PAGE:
Regulators are holding back the pharmaceutical industry’s ability to innovate, according to Girish Malhotra, president of EPCOT International, a Pepper Pike, OH-based consulting firm focusing on manufacturing and technology for pharmaceuticals, chemicals, coatings and allied industries.
Event organizers point out that pharma manufacturers, suppliers, and contract development and manufacturing organizations (CDMOs) have claimed for some time that efforts to innovate in process development and formulation are often hampered by long regulatory pathways.
“The problem we have presently is that for manufacturing technology innovations to be successful, pharma companies (brand and generics) need to have an economic and commercial incentive,” Malhotra states. “It is this incentive that drives forward innovation and advancement. But the regulators—in particular the FDA—are still dictating approaches to industry without asking what the commercial justifications are to support them.”
Malhotra argues that if regulators do not stop dictating approaches, valuable process advances could potentially be lost. In his view, the cGMP practice guidelines essentially force a “cultural dogma” in pharma companies, where their main aim is to meet regulations rather than to encourage to innovate. He also questions whether these recommendations are being introduced by people that have “hands on” experience in process development, design, commercialization, and/or operation of pharmaceutical plants.
The report highlights that for pharmaceutical companies with patented products, there is little incentive to innovate due to the short patent life after new drug discovery, ability to secure their demanded selling price, and long approval times.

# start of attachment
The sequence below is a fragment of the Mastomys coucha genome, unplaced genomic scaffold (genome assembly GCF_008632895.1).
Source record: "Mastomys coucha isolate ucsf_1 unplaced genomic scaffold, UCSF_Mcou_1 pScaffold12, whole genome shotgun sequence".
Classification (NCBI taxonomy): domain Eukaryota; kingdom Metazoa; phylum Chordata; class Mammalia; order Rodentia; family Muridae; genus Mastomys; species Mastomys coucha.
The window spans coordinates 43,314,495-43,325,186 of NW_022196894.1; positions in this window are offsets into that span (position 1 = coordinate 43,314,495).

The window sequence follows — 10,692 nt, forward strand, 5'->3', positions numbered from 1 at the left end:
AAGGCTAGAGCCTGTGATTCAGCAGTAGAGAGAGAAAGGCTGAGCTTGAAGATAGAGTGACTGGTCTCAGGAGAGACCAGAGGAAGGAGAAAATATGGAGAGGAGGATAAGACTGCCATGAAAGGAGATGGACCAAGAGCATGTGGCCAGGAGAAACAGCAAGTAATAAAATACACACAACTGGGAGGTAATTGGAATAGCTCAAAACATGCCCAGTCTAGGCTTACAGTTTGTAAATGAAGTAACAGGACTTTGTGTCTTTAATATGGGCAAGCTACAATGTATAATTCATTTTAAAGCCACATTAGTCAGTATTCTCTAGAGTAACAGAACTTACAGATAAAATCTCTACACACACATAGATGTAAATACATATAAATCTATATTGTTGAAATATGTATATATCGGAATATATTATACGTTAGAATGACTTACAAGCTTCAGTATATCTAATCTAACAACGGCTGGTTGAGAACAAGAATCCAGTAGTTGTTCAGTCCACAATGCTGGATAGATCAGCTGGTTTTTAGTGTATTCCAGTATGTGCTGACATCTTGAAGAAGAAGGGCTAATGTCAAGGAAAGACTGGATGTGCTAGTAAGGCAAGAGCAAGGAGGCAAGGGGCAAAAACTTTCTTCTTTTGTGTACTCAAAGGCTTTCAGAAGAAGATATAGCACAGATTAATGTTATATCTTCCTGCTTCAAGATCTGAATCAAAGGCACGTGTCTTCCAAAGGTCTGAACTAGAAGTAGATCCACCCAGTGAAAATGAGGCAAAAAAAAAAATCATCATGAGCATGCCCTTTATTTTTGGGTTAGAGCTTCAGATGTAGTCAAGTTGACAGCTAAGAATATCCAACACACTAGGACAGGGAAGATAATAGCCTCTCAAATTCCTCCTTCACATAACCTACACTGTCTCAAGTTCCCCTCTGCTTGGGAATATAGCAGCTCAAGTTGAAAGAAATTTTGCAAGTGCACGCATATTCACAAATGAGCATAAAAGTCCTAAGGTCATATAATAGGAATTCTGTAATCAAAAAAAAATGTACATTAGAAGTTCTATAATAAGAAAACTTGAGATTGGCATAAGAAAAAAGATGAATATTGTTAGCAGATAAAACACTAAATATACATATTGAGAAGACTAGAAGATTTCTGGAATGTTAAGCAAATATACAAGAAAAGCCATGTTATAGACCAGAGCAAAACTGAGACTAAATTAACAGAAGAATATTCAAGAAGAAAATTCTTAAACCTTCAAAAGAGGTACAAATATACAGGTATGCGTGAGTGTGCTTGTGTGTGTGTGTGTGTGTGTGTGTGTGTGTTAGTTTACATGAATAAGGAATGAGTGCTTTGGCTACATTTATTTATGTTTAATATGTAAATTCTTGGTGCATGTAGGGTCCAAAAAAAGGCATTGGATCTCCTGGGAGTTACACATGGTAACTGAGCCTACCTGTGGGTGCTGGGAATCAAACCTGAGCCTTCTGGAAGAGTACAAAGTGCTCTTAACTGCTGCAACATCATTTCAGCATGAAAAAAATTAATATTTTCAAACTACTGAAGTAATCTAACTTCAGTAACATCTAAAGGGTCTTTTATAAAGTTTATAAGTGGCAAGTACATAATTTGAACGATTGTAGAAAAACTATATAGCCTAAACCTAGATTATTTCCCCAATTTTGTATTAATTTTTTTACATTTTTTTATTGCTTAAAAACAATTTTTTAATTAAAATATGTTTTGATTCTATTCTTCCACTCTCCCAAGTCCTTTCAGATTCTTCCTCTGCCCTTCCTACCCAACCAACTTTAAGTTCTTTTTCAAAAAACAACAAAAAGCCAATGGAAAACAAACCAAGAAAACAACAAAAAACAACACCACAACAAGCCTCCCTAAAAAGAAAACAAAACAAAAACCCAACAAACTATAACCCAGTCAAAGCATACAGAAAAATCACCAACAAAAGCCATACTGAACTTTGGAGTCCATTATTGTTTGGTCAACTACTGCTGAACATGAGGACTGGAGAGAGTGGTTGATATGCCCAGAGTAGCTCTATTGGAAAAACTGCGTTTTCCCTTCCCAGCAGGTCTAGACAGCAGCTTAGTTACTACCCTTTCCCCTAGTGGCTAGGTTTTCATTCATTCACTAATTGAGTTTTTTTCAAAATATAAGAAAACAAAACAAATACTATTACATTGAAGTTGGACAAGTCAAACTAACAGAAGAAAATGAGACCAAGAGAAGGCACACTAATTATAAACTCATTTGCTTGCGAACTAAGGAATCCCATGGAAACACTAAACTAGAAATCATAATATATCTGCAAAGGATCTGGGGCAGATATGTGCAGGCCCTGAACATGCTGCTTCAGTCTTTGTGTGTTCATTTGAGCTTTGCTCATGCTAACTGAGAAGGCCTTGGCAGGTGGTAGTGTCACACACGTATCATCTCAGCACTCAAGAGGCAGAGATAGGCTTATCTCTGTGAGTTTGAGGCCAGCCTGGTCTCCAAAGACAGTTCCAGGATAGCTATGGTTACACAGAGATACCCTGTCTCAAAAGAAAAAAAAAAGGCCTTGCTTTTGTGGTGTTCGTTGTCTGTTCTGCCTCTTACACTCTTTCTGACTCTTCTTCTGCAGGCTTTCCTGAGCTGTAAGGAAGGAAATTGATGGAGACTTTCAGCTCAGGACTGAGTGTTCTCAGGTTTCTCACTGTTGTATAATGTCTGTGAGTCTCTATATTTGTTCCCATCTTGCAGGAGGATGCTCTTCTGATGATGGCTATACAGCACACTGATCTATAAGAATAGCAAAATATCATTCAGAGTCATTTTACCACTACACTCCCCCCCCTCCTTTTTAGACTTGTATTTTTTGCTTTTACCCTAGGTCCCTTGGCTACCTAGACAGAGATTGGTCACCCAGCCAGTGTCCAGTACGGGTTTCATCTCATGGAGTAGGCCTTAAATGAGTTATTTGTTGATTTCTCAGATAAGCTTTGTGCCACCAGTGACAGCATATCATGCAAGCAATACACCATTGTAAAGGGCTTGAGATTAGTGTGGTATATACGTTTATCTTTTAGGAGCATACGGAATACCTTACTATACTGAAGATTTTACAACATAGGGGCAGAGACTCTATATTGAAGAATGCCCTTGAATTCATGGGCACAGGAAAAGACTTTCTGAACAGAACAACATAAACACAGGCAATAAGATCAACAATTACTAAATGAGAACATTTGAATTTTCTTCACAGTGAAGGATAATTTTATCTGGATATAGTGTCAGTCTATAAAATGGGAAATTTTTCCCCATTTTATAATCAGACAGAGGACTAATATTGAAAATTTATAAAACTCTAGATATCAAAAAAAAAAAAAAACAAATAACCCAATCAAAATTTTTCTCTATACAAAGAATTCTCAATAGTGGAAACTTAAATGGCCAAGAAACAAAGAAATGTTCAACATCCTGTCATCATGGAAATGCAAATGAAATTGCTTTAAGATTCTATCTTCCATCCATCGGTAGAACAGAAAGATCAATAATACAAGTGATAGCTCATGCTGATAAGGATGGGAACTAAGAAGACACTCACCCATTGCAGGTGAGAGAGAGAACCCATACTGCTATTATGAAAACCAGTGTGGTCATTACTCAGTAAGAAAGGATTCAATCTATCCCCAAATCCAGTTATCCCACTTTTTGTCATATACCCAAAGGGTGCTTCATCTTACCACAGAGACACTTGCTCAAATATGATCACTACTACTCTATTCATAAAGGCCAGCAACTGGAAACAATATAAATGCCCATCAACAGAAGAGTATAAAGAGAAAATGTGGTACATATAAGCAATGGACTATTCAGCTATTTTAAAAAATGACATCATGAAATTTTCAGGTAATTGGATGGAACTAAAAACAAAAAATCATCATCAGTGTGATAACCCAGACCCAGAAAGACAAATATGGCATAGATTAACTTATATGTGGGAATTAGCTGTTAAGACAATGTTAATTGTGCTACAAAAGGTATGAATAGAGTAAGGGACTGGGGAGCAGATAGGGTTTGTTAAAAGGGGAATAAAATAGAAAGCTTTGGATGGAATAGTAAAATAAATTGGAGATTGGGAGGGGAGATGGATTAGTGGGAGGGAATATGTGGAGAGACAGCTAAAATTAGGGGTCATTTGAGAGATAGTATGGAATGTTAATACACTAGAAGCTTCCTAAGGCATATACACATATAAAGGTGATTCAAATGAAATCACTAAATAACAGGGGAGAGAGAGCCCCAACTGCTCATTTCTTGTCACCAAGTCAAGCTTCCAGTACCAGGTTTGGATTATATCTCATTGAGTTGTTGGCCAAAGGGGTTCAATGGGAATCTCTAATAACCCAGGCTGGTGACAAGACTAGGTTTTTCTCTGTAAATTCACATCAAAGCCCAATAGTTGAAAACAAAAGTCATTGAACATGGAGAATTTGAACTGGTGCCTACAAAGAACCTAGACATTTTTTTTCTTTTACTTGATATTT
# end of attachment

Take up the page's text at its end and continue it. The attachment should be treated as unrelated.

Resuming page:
However, Malhotra has suggested that by shortening approval times, companies will be incentivized to innovate, compete on a cost and quality basis, and allow them to capture a bigger market. Under his approach, not only would drug affordability improve, but drug shortages could also decrease, aligning with the manufacturing philosophy of maximizing profits, while retaining product quality and safety.
“I am hopeful the regulators will pass the buck to pharma and manufacturing companies and let market forces drive process innovation,” Malhotra says. “But my fear is that we are still at least three years away from this.”
The full findings of the CPhI annual report will include more than 10 in-depth expert contributions as well as the CPhI manufacturing and bio leagues tables, according to the event organizers.
CPhI Worldwide co-locates with other groups, including the International Contract Services Expo (ICSE), a pharmaceutical exhibition and networking event focusing on outsourcing and contract services; InnoPack, an international trade fair for packaging and packaging solutions for the pharmaceutical, biopharmaceutical, veterinary, and medical industry; and P-MEC, targeting pharmaceutical machinery and equipment.
(Source: CPhI Worldwide)